Calves’ needs go up during winter
Calves’ needs go up during winter
by Mid-Maryland Dairy Veterinarians
Mid-Maryland Dairy Veterinarians is a seven-man practice located at Hagerstown, Md.
Each winter, we start to receive this call, “Hey Doc, I have 10- to 14-day-old calves that are dying and nothing I treat them with works.”
When we visit the farm, we see thin, weak calves that are scouring, depressed, and about to die. When we ask what has changed, we usually hear, “Nothing. We are feeding them the same way we always have.”
Why is this happening? Calves are born with only 3 to 4 percent body fat . . . much less than most other species. This means they are not very well insulated, and they have very little energy stored. Calves were meant to be able to eat small meals as often as they want in order to provide the energy they need to keep warm and grow.
Instead, we give them only two meals a day, and then we limit the amount of milk so we can get them on grain as soon as possible.
The standard milk replacer diet (8 ounces of 20:20 milk replacer in 2 quarts of water twice a day) provides only enough energy to meet the calf’s maintenance needs plus 0.5 pound of gain per day at 68°F. However, at 15°F, that same calf requires 12.5 ounces of milk replacer twice daily just to survive.
The amount of milk that we got by with during warmer times doesn’t even meet the calf’s basic needs below 50°. As a result, the calf loses weight from day one. In a starvation mode, the body quickly uses up the fat stores and begins using muscle for energy. All systems are shut down to preserve energy, and one of the first to go is the immune system.
Fortunately, the cure for starving calves is easy . . . just feed them more milk! Mix two 8-ounce cups of milk replacer in 4 quarts of water, and feed them 1 gallon twice a day. If you feed whole milk, give them 3 quarts twice daily. Most calves will drink a gallon from day one.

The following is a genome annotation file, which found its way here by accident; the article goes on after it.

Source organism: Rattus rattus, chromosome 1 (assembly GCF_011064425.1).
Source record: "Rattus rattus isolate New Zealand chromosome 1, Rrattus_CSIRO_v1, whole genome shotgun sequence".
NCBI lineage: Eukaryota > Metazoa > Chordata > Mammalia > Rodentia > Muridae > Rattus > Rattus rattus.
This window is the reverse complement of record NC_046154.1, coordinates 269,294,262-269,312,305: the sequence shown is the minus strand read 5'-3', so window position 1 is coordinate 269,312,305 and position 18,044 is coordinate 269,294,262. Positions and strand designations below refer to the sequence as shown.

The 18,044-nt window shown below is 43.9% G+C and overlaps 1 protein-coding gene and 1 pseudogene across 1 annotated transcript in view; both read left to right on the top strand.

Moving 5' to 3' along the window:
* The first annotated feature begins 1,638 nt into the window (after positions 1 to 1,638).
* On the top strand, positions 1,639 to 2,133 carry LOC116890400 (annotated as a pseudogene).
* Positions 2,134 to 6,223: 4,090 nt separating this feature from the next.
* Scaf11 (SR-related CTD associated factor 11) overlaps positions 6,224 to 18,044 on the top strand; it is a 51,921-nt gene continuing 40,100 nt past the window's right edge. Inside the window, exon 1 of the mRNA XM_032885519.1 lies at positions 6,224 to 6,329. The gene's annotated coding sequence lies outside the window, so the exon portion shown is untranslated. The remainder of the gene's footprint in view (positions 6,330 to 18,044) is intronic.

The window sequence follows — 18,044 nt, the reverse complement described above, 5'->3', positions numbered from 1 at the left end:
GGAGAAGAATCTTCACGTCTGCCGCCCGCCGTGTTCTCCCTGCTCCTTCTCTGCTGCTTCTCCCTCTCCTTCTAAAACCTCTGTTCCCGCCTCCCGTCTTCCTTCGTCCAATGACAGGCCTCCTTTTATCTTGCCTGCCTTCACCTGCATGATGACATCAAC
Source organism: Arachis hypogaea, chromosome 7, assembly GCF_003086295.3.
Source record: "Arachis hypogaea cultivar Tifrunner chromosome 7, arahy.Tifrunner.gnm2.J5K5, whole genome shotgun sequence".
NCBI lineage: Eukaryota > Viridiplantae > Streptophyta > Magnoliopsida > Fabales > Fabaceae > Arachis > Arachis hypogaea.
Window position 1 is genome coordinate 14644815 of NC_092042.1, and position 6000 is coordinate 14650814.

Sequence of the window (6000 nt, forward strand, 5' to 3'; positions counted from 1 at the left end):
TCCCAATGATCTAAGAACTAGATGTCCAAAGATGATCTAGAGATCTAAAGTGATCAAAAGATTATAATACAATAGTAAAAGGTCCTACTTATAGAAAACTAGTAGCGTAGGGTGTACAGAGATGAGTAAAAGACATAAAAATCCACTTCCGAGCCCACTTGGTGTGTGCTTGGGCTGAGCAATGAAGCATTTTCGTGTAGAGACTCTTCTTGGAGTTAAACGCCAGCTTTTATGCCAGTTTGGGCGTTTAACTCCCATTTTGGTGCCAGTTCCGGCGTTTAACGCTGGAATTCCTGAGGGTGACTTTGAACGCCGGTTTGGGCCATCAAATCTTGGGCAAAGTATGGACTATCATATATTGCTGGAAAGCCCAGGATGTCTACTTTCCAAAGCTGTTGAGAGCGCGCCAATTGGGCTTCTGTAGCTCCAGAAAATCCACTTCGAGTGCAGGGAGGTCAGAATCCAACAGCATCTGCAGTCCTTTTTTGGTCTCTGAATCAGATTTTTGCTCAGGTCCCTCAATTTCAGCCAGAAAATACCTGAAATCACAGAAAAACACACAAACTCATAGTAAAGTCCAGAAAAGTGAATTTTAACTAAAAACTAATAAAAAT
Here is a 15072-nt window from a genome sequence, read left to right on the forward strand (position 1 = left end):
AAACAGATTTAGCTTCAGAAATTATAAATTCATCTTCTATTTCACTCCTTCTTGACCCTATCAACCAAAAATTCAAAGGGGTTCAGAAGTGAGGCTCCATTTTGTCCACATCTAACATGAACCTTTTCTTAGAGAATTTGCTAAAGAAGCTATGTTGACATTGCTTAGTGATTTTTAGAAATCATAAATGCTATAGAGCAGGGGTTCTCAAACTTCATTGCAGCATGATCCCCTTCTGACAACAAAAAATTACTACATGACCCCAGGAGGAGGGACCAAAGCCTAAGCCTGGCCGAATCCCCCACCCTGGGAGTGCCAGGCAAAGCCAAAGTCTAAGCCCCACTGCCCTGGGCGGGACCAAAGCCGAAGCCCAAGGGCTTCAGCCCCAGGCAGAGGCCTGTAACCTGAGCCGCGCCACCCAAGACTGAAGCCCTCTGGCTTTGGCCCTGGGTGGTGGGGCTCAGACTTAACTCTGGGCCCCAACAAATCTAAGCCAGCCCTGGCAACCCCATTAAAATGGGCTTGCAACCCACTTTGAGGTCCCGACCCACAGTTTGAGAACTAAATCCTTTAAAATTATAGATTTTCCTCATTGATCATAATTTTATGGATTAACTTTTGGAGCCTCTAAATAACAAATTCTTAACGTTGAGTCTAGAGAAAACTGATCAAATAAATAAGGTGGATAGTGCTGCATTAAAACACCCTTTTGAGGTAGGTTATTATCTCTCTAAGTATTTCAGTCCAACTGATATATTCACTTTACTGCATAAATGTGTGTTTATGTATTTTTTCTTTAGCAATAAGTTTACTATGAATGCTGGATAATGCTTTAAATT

It also is important to feed calves as close to every 12 hours as possible. Allowing a longer interval between feedings at night makes it harder for them to keep their body temperature up. This diet provides enough protein and energy to meet maintenance all the way down to -20°F. At 15°F, it meets maintenance plus provides for 1 pound of gain per day.
Buckets are the easiest way to feed this, and calves perform just as well on buckets as they do on bottles. Start calves with 1 gallon of colostrum at birth; then wait 24 hours for the next feeding. Most will drink a gallon of milk replacer from the bucket on the first feeding.
Here are some frequently asked questions about stepped-up feeding:
How about feeding more powder in 2 quarts of water like the label says? Boosting the concentration of the milk replacer works if the calf drinks plenty of extra water. But that can be difficult to provide in the winter. Problems occur if the milk is too cool when it is fed or if the calf can’t get enough water.
Won’t too much milk make calves scour? Diarrhea is a healthy body’s natural defense against intestinal pathogens. Calves live in a contaminated world so scours are normal. With plenty of energy available, the calf’s body can defend itself easily and keep eating and growing.
Won’t more milk keep calves from eating grain? During the first three weeks, these calves don’t eat much grain. However, they are growing much faster than your regular calves. By 4 to 5 weeks of age, they are eating enough grain to begin weaning.
Here are some additional incentives to feed more milk. Calves that get the energy and protein they need are not just heavier; they are taller at 2 months of age. Bigger, stronger heifers wean better, have less treatment costs, and breed sooner.
At least seven different studies (see table) have shown that calves on a higher plane of nutrition for the first 60 days of life gave about 2,000 pounds more milk in their first lactation.
Using a milk replacer that is higher in protein will add to the benefits by more closely meeting the calf’s requirements. Feeding more milk is not just a cold-weather survival tactic . . . it’s a way to lower costs and end up with a better milk cow.